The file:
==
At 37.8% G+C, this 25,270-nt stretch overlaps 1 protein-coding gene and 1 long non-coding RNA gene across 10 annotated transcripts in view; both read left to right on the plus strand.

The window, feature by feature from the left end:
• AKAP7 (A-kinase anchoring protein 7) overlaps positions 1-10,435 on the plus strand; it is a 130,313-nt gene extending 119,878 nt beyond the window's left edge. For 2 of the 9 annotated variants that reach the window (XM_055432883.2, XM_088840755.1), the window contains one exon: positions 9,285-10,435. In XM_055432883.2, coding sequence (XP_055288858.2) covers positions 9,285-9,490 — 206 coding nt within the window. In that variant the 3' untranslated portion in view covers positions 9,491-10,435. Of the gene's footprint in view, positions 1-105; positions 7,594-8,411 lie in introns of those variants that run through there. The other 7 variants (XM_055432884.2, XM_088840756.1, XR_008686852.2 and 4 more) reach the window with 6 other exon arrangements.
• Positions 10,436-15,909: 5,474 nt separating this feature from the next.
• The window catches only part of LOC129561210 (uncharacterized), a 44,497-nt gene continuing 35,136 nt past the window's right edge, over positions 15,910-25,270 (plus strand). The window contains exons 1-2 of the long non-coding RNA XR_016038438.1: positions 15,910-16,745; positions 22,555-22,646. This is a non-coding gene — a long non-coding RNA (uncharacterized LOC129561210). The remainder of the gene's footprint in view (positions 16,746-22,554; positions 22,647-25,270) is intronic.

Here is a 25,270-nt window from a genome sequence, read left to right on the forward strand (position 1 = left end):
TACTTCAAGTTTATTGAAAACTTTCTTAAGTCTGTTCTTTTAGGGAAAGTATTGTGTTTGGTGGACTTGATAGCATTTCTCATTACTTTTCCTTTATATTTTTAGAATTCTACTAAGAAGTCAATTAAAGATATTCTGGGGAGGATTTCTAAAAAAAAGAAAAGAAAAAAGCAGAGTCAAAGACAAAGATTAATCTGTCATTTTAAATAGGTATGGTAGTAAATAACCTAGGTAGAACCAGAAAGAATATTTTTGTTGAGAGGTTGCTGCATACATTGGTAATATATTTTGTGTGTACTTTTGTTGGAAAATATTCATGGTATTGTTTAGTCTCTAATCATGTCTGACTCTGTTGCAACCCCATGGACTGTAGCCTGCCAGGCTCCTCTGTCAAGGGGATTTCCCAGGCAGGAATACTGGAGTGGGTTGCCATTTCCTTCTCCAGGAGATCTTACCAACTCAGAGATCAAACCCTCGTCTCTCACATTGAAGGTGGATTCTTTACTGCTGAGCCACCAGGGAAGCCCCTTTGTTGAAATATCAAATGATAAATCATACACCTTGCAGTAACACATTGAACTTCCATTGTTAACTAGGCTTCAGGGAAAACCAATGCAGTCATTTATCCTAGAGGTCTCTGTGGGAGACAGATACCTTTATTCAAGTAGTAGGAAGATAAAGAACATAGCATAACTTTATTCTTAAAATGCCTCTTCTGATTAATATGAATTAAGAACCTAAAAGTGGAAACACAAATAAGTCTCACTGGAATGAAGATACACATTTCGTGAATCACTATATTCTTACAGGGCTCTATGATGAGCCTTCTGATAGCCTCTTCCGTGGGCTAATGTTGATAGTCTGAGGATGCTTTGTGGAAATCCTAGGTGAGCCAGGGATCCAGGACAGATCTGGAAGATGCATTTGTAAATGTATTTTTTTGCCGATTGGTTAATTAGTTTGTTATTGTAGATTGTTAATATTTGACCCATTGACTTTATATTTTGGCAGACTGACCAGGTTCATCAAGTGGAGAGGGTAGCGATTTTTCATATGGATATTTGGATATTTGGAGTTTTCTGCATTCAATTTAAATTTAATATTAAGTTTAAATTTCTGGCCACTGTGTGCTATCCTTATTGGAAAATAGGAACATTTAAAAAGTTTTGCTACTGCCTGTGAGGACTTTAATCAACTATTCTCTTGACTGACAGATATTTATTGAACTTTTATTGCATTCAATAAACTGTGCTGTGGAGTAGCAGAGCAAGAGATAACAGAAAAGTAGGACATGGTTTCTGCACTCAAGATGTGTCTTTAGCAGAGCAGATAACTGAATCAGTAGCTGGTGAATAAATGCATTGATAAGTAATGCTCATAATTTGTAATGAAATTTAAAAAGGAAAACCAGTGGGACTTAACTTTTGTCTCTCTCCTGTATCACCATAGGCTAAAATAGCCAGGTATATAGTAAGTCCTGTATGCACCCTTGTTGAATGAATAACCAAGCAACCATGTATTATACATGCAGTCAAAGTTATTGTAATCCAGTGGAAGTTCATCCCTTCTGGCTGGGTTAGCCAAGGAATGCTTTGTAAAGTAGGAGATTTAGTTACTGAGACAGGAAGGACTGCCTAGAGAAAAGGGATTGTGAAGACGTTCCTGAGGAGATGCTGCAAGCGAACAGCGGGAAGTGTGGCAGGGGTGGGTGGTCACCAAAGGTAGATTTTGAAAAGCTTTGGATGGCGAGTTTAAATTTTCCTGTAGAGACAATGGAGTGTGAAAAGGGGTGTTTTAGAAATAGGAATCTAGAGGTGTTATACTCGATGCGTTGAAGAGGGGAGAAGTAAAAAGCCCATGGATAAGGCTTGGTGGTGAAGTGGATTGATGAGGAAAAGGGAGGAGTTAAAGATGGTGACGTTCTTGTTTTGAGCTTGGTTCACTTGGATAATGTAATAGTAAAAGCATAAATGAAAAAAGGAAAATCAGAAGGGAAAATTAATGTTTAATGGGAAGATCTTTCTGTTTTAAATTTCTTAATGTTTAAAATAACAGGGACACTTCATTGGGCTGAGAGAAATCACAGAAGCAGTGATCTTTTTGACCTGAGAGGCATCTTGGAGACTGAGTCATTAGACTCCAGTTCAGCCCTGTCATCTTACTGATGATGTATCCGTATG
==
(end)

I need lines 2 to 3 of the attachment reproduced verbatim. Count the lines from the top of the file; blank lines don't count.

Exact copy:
The window, feature by feature from the left end:
• AKAP7 (A-kinase anchoring protein 7) overlaps positions 1-10,435 on the plus strand; it is a 130,313-nt gene extending 119,878 nt beyond the window's left edge. For 2 of the 9 annotated variants that reach the window (XM_055432883.2, XM_088840755.1), the window contains one exon: positions 9,285-10,435. In XM_055432883.2, coding sequence (XP_055288858.2) covers positions 9,285-9,490 — 206 coding nt within the window. In that variant the 3' untranslated portion in view covers positions 9,491-10,435. Of the gene's footprint in view, positions 1-105; positions 7,594-8,411 lie in introns of those variants that run through there. The other 7 variants (XM_055432884.2, XM_088840756.1, XR_008686852.2 and 4 more) reach the window with 6 other exon arrangements.